The longest General Assembly session in 13 years may be over, but Governor Pat McCrory still has some big decisions to make, with two controversial bills on his desk for consideration.
A broad coalition of environmental groups calls one of them, the misnamed Regulatory Reform Act of 2015, possibly the worst environmental bill since McCrory has been in office and that’s saying something, considering the attacks on clean water, air, and land in the last three years.
The legislation, more appropriately called the Polluter Protection Act, is a collection of many individual rollbacks that the Senate stuffed into a one-page House bill with little debate that removes protections for streams, soil, groundwater and coastal areas.
It allows companies to avoid penalties for violating environmental laws if they turn themselves in and hide evidence from communities affected by pollution who turn to the courts for help.
The environmental groups sent a letter to McCrory this week asking him to veto the legislation pointing out that “Nothing in H765 is essential. Much is harmful.”
The letter asks McCrory to veto to the bill and reject its vision for “a dirtier, less healthy North Carolina.”
It seems like the least he could do.
And while he has the veto stamp out, he should also use on it House Bill 318 that passed in the legislative session’s waning days that would punish undocumented immigrants in the state and make it harder for thousands of families to afford enough to eat.
A letter from N.C. Justice Center Executive Director Rick Glazier asking McCrory to veto the bill points out that it takes authority away from how local communities interact with immigrants and gives local law enforcement agencies less flexibility. McCrory, as a long time mayor, ought to understand that.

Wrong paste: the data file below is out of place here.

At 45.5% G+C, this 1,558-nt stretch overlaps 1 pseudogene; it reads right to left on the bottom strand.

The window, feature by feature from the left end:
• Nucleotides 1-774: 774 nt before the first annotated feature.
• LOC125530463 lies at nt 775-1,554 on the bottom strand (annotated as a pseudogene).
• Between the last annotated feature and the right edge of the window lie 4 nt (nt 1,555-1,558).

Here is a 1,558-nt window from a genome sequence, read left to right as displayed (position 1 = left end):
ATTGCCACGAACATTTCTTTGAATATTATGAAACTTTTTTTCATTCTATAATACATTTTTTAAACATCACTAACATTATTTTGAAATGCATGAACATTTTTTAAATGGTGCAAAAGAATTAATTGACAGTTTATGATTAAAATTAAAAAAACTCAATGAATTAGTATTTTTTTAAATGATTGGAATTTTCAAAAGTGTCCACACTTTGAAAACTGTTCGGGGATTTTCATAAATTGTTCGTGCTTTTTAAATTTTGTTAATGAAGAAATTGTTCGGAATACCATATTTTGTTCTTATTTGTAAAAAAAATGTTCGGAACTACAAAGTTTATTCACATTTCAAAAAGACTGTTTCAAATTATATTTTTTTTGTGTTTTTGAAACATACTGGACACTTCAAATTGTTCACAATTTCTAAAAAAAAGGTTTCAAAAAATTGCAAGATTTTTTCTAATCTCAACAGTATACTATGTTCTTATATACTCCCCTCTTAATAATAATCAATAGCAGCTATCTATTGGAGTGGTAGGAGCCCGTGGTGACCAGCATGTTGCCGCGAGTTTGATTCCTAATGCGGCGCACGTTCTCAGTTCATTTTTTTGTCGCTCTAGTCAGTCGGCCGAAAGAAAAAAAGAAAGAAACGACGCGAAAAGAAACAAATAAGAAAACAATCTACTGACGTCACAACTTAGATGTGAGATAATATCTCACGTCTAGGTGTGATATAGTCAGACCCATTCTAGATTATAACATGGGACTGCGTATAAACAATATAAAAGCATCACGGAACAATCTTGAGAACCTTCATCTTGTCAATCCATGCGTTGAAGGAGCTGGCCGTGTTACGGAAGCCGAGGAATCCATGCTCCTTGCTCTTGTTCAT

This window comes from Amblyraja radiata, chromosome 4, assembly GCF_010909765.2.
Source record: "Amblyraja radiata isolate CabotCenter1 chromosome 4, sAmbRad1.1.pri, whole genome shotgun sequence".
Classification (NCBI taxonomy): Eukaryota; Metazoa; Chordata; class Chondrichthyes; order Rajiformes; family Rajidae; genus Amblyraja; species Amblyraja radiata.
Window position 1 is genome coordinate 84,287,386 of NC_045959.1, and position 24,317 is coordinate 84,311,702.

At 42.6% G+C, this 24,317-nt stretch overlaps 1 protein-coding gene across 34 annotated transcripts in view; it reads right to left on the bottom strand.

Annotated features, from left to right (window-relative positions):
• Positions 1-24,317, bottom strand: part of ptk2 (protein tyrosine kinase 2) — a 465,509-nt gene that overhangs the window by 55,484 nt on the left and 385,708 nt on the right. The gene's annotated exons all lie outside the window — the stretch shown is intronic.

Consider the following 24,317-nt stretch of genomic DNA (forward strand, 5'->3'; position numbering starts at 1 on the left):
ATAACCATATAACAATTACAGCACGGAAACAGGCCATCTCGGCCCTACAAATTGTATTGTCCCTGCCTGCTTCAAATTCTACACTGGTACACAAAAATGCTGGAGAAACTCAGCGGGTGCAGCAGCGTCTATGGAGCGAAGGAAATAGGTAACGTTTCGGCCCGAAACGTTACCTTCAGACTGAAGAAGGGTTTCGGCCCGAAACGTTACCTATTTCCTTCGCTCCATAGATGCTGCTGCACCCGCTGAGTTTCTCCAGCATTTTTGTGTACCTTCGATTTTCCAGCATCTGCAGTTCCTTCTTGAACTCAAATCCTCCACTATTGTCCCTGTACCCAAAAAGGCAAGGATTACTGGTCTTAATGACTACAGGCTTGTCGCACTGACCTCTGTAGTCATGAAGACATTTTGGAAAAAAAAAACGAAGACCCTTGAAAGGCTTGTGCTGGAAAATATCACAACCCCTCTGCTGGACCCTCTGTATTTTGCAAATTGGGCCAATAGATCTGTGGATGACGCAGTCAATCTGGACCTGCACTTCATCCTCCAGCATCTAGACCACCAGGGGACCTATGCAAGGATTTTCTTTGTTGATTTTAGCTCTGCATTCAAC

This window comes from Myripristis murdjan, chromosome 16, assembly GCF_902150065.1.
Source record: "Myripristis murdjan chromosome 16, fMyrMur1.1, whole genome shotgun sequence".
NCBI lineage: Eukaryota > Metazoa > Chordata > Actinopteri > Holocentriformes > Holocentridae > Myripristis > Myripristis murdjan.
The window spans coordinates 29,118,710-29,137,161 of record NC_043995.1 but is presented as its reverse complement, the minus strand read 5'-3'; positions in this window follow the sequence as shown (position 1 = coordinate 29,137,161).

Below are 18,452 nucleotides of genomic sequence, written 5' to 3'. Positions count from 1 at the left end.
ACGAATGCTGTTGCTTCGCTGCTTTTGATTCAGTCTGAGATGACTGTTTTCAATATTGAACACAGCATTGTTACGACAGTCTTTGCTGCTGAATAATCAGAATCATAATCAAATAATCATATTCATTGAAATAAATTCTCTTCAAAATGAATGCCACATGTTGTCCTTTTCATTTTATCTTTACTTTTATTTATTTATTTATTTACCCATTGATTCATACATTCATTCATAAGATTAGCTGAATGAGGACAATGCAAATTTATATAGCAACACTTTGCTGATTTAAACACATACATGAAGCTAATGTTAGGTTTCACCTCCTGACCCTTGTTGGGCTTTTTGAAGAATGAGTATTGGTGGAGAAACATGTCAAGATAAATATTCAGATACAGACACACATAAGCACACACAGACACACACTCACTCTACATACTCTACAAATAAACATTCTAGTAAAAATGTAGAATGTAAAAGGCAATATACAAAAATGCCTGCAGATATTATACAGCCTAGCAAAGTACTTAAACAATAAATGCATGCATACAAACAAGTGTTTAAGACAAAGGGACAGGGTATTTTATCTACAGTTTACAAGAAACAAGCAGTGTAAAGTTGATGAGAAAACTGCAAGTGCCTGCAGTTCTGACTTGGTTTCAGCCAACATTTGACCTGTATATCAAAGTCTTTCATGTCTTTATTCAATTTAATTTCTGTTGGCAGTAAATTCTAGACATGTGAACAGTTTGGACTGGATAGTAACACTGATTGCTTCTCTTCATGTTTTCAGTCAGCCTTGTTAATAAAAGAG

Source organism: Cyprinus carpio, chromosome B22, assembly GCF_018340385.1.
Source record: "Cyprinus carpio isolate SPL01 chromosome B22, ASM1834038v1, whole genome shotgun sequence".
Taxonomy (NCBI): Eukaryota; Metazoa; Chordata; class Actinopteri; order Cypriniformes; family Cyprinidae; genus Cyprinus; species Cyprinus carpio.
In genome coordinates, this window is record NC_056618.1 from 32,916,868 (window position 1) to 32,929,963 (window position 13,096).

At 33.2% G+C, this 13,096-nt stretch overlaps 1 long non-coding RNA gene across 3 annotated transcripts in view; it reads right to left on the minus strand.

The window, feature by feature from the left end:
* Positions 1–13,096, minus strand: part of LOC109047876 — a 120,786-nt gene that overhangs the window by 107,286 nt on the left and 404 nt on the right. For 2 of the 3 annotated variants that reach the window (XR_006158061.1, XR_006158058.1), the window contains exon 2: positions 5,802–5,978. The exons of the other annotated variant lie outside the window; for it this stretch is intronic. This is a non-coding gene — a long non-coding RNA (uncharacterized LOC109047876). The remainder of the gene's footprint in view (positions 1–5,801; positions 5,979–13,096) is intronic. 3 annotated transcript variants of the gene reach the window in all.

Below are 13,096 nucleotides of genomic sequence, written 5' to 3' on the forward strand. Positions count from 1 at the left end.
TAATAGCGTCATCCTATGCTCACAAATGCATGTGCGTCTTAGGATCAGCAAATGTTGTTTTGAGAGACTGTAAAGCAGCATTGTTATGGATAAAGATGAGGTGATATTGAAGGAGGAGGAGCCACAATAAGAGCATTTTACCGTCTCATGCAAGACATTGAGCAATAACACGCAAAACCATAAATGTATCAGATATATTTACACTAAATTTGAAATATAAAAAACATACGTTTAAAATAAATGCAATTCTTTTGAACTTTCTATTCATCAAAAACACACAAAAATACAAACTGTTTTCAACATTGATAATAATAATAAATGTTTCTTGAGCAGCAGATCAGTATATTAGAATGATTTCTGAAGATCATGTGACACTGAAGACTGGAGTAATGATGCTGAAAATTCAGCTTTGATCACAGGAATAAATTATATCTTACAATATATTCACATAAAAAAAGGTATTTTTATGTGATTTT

And as Glazier wrote to the governor, the bill was passed with disturbing anti-immigrant rhetoric in the debate on the House floor, where bill supporters described North Carolina being “overrun by illegal immigrants.”
The bill also punishes low-income families by banning the state from continuing to apply for waivers from the federal government that allow people in economic distressed parts of the state to receive food stamp benefits.
The bill would result in 100,000 people being denied food assistance next year, regardless of the economic conditions in their communities.
McCrory missed an opportunity to stand up to the General Assembly when he signed an elections bill that not only moves up the primary for legislative and Congressional races to March, a huge advantage for incumbents, but also creates new political slush funds that allow top elected officials, including McCrory himself, to skirt contribution limits.
McCrory railed against special interests and what he called “the culture of corruption” when he was running for office. By signing the elections bill creating the slush funds, he just made that culture worse.
He can partially redeem himself by taking out his veto stamp and rejecting legislation that threatens the environment, demonizes and endangers immigrants and punishes thousands of low-income families.
The session may be over but there’s still time for McCrory to do the right thing, and stand up for a safer, cleaner, and more compassionate North Carolina. We’ll find out shortly if he’s up to it.